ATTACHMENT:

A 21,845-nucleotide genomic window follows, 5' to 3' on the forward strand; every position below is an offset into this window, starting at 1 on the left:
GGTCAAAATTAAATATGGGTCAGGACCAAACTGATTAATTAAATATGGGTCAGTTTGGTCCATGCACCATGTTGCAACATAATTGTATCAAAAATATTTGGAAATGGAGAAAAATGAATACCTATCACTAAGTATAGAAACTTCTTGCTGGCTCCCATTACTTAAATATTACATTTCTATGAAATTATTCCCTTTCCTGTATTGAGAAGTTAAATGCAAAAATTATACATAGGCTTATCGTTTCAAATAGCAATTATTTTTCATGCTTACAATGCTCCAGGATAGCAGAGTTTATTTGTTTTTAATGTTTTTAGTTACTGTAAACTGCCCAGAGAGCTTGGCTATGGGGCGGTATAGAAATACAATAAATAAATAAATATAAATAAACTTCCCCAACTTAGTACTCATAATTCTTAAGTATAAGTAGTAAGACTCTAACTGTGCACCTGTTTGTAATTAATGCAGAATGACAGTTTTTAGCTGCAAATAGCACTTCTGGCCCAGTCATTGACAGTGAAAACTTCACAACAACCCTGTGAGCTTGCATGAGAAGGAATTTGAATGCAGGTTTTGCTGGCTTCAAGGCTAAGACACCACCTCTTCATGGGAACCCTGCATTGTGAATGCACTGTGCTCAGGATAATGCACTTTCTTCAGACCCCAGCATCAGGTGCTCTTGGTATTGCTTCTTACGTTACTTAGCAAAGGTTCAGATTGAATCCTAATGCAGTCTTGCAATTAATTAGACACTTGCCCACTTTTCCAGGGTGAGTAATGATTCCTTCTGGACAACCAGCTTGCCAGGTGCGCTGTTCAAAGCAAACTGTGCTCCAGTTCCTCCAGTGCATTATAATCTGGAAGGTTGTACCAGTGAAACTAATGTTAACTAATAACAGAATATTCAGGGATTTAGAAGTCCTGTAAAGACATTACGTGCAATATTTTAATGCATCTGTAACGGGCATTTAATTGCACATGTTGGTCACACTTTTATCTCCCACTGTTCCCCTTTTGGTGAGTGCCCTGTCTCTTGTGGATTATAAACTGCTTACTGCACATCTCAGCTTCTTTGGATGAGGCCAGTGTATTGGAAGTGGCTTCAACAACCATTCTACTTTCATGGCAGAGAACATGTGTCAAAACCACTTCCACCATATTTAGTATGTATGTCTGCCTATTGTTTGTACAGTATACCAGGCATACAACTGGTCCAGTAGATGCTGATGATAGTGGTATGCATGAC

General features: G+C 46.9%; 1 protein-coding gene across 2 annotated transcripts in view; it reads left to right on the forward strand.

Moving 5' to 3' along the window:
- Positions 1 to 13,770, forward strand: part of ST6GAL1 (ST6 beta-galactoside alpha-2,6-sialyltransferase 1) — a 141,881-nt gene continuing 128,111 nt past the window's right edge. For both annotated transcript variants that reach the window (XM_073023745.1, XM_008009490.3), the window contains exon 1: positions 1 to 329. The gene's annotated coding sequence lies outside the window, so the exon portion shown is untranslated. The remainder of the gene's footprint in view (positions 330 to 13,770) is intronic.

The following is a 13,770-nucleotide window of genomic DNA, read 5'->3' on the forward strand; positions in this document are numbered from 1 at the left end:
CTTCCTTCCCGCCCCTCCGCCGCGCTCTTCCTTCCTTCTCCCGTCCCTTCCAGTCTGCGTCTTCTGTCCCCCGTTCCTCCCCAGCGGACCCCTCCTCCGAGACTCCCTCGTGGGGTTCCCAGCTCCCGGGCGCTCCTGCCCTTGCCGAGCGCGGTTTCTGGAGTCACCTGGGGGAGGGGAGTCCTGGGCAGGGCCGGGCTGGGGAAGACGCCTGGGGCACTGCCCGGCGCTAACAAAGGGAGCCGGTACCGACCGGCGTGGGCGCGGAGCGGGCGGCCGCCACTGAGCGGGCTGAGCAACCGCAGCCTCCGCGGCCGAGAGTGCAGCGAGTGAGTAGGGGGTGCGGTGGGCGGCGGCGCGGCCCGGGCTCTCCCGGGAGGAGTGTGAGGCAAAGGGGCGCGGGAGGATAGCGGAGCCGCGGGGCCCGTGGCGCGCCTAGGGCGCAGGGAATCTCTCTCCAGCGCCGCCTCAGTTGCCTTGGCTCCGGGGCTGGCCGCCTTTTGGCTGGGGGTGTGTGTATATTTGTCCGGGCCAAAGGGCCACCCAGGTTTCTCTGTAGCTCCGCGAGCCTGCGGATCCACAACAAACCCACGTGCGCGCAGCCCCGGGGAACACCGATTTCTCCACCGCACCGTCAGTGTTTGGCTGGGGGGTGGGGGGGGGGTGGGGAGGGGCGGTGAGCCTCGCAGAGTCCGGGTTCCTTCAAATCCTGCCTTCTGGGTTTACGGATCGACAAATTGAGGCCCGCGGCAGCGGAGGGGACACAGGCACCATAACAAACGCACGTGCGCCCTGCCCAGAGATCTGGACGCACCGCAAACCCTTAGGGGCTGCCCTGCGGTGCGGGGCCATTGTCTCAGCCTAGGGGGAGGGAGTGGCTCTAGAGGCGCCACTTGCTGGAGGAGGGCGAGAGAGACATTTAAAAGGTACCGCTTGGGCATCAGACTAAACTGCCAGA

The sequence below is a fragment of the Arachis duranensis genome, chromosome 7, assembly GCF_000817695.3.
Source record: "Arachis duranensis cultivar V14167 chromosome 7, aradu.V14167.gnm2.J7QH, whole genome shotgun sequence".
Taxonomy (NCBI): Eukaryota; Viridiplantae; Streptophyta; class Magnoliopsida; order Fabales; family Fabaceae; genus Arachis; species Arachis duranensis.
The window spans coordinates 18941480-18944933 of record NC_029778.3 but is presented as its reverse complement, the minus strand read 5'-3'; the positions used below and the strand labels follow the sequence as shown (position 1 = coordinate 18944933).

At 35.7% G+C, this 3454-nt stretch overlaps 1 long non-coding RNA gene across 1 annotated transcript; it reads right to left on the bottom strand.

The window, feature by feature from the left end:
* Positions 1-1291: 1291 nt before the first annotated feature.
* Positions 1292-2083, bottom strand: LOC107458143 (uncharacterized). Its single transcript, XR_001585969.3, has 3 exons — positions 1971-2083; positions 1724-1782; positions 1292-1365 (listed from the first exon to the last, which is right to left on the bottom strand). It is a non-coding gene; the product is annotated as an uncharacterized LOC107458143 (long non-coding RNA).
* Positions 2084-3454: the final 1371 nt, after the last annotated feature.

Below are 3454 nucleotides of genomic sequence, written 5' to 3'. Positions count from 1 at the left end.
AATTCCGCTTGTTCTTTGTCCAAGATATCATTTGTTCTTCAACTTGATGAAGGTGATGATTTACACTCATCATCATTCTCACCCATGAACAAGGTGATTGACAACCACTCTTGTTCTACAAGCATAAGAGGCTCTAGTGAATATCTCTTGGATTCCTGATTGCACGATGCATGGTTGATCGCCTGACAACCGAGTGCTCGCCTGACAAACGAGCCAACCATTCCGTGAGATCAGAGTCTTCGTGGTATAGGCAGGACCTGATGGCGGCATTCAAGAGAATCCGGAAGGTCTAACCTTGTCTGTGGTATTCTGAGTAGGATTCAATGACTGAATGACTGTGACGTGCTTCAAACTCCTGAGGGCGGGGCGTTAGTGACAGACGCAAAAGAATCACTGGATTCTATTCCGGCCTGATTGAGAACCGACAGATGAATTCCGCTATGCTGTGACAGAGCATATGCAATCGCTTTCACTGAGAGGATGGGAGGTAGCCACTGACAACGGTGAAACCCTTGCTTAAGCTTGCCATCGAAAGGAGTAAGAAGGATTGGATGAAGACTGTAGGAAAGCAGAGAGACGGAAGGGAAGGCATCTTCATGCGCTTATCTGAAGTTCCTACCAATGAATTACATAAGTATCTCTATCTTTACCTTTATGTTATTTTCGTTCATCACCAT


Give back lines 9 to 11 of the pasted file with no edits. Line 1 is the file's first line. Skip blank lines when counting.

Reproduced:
Source record: "Arachis duranensis cultivar V14167 chromosome 7, aradu.V14167.gnm2.J7QH, whole genome shotgun sequence".
Taxonomy (NCBI): Eukaryota; Viridiplantae; Streptophyta; class Magnoliopsida; order Fabales; family Fabaceae; genus Arachis; species Arachis duranensis.
The window spans coordinates 18941480-18944933 of record NC_029778.3 but is presented as its reverse complement, the minus strand read 5'-3'; the positions used below and the strand labels follow the sequence as shown (position 1 = coordinate 18944933).